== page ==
The Chinese capital markets have been opened up incrementally along with the economic liberalization of the country over the last four decades. Most of the regulatory initiatives have been seen as steps in the right direction, and being largely successful in increasing the exposure of foreign investors in the Chinese markets and also enabling Chinese investors to invest abroad, especially via Hong Kong. A lot has been written in the last couple of years about the emergence of Stock Connect between the Hong Kong Exchange and the mainland stock exchanges in Shanghai and Shenzhen. However, the equity market is just one component of the capital markets of any country, and for China to develop its economy and specifically its capital markets, it is important that the bond markets are also developed continually.
The government and the capital markets regulator, China Securities Regulatory Commission (CSRC), have been working to attain significant policy goals such as modernizing the financial system, projecting China as a global financial center, and cementing capital inflows into the country to compensate for any unexpected large scale outflows. An essential element of this approach has been the greater freedom allowed to foreign institutional investors to participate in the Chinese interbank bond market (CIBM). The Chinese bond market is the third largest in the world, and is growing rapidly, making it quite attractive to foreign investors. But the share of foreign investors in the overall debt holdings is still below 1.5%, as of early 2017. So, while there is progress, there is a long way to go before China can emulate the success of the US, Japan and the leading European markets in terms of the foreign investment into domestic debt markets.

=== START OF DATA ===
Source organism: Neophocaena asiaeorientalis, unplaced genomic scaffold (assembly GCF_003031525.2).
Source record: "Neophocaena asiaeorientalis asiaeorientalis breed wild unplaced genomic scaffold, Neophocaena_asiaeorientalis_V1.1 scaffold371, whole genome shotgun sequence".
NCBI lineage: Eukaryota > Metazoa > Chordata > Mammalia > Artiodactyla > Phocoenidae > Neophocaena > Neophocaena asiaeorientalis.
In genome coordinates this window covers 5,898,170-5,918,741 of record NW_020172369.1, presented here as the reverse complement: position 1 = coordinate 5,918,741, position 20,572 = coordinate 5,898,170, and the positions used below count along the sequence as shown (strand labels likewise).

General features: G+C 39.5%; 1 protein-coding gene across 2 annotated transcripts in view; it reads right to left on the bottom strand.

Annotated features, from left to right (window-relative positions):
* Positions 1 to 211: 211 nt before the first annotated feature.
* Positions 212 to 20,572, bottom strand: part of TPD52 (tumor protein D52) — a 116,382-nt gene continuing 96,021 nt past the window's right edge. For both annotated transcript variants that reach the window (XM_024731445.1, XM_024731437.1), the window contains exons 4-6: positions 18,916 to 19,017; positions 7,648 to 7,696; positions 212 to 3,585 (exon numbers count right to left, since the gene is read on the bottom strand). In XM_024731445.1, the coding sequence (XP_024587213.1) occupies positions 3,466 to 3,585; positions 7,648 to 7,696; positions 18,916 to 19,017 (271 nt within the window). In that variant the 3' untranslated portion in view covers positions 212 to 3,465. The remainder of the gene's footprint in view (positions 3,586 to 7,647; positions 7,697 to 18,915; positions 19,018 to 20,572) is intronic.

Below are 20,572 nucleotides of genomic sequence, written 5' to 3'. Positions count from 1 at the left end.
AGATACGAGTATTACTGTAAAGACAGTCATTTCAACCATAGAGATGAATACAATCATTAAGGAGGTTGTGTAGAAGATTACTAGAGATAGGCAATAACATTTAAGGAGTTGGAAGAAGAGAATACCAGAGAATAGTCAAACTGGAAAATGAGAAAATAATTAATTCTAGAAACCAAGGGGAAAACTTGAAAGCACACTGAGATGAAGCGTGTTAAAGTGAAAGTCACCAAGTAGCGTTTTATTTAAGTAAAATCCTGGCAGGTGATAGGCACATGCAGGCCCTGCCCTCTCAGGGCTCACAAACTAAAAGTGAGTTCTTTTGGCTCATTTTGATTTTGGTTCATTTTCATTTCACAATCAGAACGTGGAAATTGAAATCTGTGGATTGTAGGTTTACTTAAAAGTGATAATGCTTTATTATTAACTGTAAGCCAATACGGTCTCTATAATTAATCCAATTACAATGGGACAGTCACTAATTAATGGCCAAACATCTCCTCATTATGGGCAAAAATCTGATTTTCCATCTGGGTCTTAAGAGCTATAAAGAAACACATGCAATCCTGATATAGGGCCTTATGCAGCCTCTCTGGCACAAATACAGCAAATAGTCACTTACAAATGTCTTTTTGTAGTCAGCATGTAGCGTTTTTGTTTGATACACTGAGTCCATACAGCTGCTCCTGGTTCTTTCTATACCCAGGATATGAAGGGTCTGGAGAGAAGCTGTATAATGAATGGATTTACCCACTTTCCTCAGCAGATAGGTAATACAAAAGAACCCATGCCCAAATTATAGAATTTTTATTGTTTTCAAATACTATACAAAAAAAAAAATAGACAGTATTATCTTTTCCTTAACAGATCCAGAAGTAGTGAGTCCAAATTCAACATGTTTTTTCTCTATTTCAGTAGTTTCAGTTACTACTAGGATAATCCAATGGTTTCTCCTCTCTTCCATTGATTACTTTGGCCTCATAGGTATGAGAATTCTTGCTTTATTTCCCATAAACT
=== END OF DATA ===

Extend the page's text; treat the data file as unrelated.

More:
In addition to investing in Chinese debt, foreign firms are also being encouraged to issue bonds in the Chinese market denominated in either RMB or SDRs. There are certain issues that need to be addressed before this route becomes popular, including remittance of proceeds and the ease of obtaining regulatory approval. Over time, it is expected that the concerns of foreign firms will be addressed and the issuance of debt by foreign firms would become a means of deepening the Chinese debt market.
Another important recent regulatory move was the permission given to foreign institutional investors in the CIBM to enter onshore FX risk hedging arrangements with approved Chinese financial institutions. Until recently, foreign investors had to utilize more expensive offshore hedging instruments. But this impediment has now been removed, and will give further encouragement to these investors.
Finally, the Chinese government has recently stated that it will soon allow interlinkage between the bond markets of mainland China and Hong Kong, with a platform similar to Stock Connect. The respective exchanges have already been working to create such a platform. In addition to providing further opportunities to foreign investors, the link is also expected to offer Chinese investors a means to diversify their portfolios through the Hong Kong market.
Altogether, the various measures listed here show the continuous development of the Chinese bond market and the intention to make it attractive to a global audience. While the progress has been gradual, it is credible in how it is taking into account the needs and concerns of investors abroad and at home, and how it has enabled deepening of the domestic debt markets.